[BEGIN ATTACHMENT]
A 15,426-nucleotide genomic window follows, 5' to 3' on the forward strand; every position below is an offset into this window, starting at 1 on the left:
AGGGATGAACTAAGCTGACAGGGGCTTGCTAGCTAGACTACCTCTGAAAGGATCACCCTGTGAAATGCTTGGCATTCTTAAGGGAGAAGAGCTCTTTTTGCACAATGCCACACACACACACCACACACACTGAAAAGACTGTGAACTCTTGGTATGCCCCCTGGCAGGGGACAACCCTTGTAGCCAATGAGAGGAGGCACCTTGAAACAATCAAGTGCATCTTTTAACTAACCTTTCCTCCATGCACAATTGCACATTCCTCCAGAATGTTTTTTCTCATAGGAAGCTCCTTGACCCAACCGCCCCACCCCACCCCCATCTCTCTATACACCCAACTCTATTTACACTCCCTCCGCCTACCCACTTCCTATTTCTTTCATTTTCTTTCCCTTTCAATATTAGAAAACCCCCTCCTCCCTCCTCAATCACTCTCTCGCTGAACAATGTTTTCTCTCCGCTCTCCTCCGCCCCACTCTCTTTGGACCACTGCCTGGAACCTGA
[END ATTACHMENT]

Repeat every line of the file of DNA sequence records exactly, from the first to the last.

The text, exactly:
A 15,426-nucleotide genomic window follows, 5' to 3' on the forward strand; every position below is an offset into this window, starting at 1 on the left:
AGGGATGAACTAAGCTGACAGGGGCTTGCTAGCTAGACTACCTCTGAAAGGATCACCCTGTGAAATGCTTGGCATTCTTAAGGGAGAAGAGCTCTTTTTGCACAATGCCACACACACACACCACACACACTGAAAAGACTGTGAACTCTTGGTATGCCCCCTGGCAGGGGACAACCCTTGTAGCCAATGAGAGGAGGCACCTTGAAACAATCAAGTGCATCTTTTAACTAACCTTTCCTCCATGCACAATTGCACATTCCTCCAGAATGTTTTTTCTCATAGGAAGCTCCTTGACCCAACCGCCCCACCCCACCCCCATCTCTCTATACACCCAACTCTATTTACACTCCCTCCGCCTACCCACTTCCTATTTCTTTCATTTTCTTTCCCTTTCAATATTAGAAAACCCCCTCCTCCCTCCTCAATCACTCTCTCGCTGAACAATGTTTTCTCTCCGCTCTCCTCCGCCCCACTCTCTTTGGACCACTGCCTGGAACCTGA